Obama’s Double Dare on Highway/Transit

Posted on January 25, 2012. Filed under: Uncategorized | Tags: , , , , , , |

By: TurnerGPA Staff

“Take the money we’re no longer spending at war, use half of it to pay down our debt, and use the rest to do some nation-building right here at home,” Obama said last night in his SOTU.

A senior administration official has confirmed the White House wants roughly $200 billion of the war savings to be used to pay for a long-term highway/transit reauthorization bill.

This won’t help solve the deficit problem because it takes funds that would have been spent (borrowed) on military operations in Afghanistan and Iraq and redirects them to transportation. But it would solve the bookkeeping problem Congress faces in trying to pass a reauthorization within the constraints of the Budget Control Act. It may require a waiver of the House rule against any further transfers of general revenue to the Highway Trust Fund (HTF), however.

In the meantime, Senate Finance Committee staff indicate they may have identified as much as $17 billion that could be used to help underwrite the costs of the Boxer 2-year Safe, Accountable, Flexible, Efficient Transportation Equity Act: A Legacy for Users (SAFETEA-LU) reauthorization. As usual, they are not offering any details.

The Senate Banking/Housing/Urban Affairs Committee plans to mark up the transit title of the Boxer bill next week.

The following are rumors, but are certainly worth noting.

Senator Boxer has been in discussions this week with the White House about how to move her 2-year highway/transit bill. President Obama’s promise in the SOTU to streamline project processing through Executive Branch action to revise transportation regulations could help deflect criticism that the Boxer bill won’t last long enough for its proposed process improvements to be implemented.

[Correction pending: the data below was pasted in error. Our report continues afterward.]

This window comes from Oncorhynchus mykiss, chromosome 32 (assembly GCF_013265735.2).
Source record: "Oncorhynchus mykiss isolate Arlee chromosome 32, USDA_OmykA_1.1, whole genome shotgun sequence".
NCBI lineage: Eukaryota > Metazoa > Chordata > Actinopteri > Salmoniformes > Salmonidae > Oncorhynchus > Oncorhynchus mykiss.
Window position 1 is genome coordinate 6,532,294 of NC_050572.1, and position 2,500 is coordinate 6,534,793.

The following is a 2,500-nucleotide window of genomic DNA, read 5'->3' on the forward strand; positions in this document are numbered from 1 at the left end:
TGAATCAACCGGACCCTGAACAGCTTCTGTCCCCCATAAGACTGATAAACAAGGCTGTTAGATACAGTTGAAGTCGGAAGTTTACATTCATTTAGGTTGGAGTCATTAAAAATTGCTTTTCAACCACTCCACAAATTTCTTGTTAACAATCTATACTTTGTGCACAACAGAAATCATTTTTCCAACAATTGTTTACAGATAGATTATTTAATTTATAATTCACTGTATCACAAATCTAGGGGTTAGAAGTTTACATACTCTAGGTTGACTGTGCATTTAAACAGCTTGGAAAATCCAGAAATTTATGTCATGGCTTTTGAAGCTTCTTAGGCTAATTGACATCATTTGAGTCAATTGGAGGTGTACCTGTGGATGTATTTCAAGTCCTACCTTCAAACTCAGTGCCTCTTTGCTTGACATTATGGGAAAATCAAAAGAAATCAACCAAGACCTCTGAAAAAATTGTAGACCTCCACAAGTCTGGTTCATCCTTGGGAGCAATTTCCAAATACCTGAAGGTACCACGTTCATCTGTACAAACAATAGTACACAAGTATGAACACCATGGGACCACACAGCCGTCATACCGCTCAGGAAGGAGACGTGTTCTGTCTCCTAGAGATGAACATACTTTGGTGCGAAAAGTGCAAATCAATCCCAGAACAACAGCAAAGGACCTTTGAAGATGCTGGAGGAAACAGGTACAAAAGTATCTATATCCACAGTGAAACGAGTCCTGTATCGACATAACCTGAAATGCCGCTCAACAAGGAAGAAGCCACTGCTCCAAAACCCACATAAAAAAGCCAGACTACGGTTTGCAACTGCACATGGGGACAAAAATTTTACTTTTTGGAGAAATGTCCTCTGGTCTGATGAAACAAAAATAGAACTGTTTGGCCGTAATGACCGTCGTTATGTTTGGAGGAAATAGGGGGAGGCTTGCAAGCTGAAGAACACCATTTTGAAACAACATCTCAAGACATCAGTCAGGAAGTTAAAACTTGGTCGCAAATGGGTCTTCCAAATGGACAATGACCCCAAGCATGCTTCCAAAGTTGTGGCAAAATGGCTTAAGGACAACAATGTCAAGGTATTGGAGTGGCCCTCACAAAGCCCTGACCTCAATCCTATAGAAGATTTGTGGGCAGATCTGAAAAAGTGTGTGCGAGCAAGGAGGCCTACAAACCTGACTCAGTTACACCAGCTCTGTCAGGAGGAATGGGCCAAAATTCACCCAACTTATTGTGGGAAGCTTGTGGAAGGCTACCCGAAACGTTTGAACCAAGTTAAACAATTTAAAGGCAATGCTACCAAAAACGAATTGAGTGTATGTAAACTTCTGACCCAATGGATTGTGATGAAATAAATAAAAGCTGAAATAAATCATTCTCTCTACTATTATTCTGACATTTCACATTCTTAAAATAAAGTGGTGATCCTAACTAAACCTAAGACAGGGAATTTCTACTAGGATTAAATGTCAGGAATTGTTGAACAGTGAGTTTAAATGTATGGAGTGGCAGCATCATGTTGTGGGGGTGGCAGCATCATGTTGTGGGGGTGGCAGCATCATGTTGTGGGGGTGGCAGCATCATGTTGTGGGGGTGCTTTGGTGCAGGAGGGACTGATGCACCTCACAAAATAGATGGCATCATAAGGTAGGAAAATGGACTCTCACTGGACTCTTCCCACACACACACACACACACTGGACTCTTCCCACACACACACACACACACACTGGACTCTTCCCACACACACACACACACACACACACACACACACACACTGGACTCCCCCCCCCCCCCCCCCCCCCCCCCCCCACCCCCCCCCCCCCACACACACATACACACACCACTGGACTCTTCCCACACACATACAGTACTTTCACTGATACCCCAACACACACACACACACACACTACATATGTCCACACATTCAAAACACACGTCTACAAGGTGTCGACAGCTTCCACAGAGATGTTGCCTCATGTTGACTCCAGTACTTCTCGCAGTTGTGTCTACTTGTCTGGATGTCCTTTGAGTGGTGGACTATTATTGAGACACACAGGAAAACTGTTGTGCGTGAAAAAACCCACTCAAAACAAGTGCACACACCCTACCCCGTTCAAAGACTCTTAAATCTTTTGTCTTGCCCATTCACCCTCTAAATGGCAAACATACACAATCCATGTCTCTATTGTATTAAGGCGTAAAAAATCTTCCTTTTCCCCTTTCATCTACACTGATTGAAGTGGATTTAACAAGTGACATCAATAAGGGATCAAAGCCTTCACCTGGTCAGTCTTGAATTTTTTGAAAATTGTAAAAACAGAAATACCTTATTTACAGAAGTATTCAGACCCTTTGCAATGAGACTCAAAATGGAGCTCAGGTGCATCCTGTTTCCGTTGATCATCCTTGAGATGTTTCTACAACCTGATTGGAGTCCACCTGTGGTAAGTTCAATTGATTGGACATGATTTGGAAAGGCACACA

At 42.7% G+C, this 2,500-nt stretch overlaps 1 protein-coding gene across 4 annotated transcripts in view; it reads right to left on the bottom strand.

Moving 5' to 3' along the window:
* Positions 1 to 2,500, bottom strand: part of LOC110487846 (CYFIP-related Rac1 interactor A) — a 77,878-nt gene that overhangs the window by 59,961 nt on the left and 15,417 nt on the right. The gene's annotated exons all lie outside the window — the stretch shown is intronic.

It is possible the Senate Finance Committee may mark up the revenue title for the Boxer bill as soon as next week, although this has not been confirmed. That would claim offsets for the Boxer bill before final choices are made about how to pay for the payroll tax/UI/Medicare doc fix bill. The Senate Finance revenue title could include language that would apply some of the war savings to transportation. The White House wants a longer reauthorization timeframe, but will settle for the Boxer 2-yr if that’s all that can pass.

Republicans are not likely to support action to apply war savings to anything other than deficit reduction or other defense programs, but such action by Senate Finance would put pressure on the House to come up with a viable alternative to pay for the Mica 5-year proposal.

The President indicated he wanted to use half the peace dividend to rebuild America, but so far that is being interpreted to mean solely surface transportation – not Clean Water Act or other infrastructure.

Turner GPA is a leading D.C.-based national lobbying and government affairs firm dedicated to delivering cutting edge policy advocacy for the manufacturing, defense, aerospace, health and energy industries. Members of our professional policy team can be reached at (202) 466-2511. We are also on the Web at www.turnergpa.com.

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One Response to “Obama’s Double Dare on Highway/Transit”

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Surface Transportation is an area that potentially contributes to a reduction in gasoline use, increased availability of workers for even low wage employment; a potential increase in monies spent on food, housing, local small business goods and services- just by reducing the enormous expenditures on fuel per household. In many Cities mass transit has failed- become so unreliable that household wage earners are forced to drive to work and other local tasks. To the extent that it involves new construction of facilities and systems or expanding systems such as light rail, monorail, or subways it will benefit manufacturing and constriction sectors too. Many Cities have seen upticks in revitalization and renewal. The urban centered lifestyle is consistent with public transportation and minimized driving–the trend towards living and working in the urban cores. Surface transportation monies that support capital equipment acquisitions will probably be ultimately spent overseas in large measure, but the incentives to US based production will do nothing but good– create possibilities for new market entrants in production of rolling stock, parts and services. The Peace Dividend can have many possible impacts but mass transit improvement is one that will factor through the economy in visible and fairly immediate ways.


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